Commentary: Which Came First, Poor Service or Bad Tipping?

A report from the University of North Carolina says discrimination against Blacks in the restaurant industry is widespread.

Posted: 04/25/2012 08:56 AM EDT
National news, resteraunts, waitresses, tipping
gratuity, tipping, University of North Carolina, tableside racism, National News, Cord Jefferson

(Photo: GettyImages)

For as long as I can remember, the story in the service industry has always been that African-American customers are bad tippers. Many of my friends who have worked in the restaurants have told me the same story: As soon as they started, their coworkers warned them to look out for tables of Black people. “I’m not racist,” their colleagues would say. “It’s just that they tip way less than white people. That’s just the way it is.” But is that really just the way it is? A new study says it’s not as simple as some of these anti-Black servers are making it.

 

Allow us to introduce you to “tableside racism”: According to a new report out of the University of North Carolina and published in the Journal of Black Studies, for which they interviewed dozens of white servers, server hostility toward Black customers in restaurants is a widespread phenomenon, with a full third of restaurant servers practicing discrimination toward African-American guests. This from the report’s press release:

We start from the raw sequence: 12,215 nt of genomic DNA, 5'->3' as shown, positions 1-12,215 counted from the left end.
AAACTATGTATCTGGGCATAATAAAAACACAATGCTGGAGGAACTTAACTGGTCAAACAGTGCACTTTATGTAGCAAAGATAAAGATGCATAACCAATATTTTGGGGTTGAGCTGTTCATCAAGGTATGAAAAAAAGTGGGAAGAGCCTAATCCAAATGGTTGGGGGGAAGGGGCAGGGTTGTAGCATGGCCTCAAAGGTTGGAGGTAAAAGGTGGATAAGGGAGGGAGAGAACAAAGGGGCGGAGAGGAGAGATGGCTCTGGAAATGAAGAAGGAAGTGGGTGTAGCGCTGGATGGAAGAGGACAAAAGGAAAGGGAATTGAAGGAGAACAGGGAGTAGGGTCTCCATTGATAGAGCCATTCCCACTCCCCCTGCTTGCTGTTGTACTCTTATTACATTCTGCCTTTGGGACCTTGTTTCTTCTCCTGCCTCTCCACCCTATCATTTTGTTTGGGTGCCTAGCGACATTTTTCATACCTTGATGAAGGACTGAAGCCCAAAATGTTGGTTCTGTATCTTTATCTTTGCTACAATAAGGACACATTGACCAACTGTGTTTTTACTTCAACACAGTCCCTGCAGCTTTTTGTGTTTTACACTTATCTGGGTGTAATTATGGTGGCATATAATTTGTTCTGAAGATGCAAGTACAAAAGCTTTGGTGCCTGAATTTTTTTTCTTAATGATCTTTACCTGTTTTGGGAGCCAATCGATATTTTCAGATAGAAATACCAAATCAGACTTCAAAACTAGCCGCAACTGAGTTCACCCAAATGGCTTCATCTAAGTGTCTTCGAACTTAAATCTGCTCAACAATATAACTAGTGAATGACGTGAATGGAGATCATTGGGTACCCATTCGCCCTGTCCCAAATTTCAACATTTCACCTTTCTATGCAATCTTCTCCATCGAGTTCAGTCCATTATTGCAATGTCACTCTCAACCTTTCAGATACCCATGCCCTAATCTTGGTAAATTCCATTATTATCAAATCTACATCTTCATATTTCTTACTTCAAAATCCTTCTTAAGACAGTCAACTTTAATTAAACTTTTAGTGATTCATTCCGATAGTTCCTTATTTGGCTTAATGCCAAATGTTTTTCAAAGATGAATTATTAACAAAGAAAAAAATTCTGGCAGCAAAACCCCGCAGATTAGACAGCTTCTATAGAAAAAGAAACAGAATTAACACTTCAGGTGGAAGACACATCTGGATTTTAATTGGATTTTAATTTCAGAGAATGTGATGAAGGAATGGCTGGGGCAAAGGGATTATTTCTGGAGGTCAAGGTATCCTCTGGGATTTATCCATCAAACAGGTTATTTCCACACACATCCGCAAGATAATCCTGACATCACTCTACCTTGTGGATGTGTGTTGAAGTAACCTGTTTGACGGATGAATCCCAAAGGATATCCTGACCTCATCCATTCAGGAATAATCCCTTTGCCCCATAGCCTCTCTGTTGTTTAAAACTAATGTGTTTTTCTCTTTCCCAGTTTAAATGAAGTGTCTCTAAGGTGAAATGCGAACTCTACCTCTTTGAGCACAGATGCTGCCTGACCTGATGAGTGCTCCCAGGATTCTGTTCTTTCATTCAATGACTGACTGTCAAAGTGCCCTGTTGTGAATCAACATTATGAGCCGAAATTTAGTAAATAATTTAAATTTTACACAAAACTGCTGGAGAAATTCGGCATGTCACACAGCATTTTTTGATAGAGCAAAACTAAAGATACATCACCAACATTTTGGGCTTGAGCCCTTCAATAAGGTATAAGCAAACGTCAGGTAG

"Survey results showed that 38.5 percent of servers reported that customers’ race informed their level of service at least some of the time, often resulting in providing inferior service to African-American customers. Findings show that many servers perceive African-American customers to be impolite and/or poor tippers, suggesting that black patrons, in particular, are likely targets of servers’ self-professed discriminatory actions. 

 

"The survey also found that 52.8 percent of servers reported seeing other servers discriminate against African-American customers by giving them poor service at least some of the time."

 

When it came to having or hearing conversations about how Black people are poor restaurant customers, the number was overwhelming: Only 10 percent of servers had never heard or engaged in “racialized discourse.”

 

Does this mean that some Black people aren’t bad tippers? Of course not. In fact, very many Black people might be bad tippers. But what this study suggests is that maybe Black people are leaving poor tips because their servers are treating them poorly. If a server walks into an interaction with a Black customer assuming the they’re not going to get a tip, that could potentially lead to a self-fulfilling prophecy when they treat the Black customer different from the way they would a white customer. And that’s not the Black customer’s fault.

 

The opinions expressed here do not necessarily reflect those of BET Networks.

 

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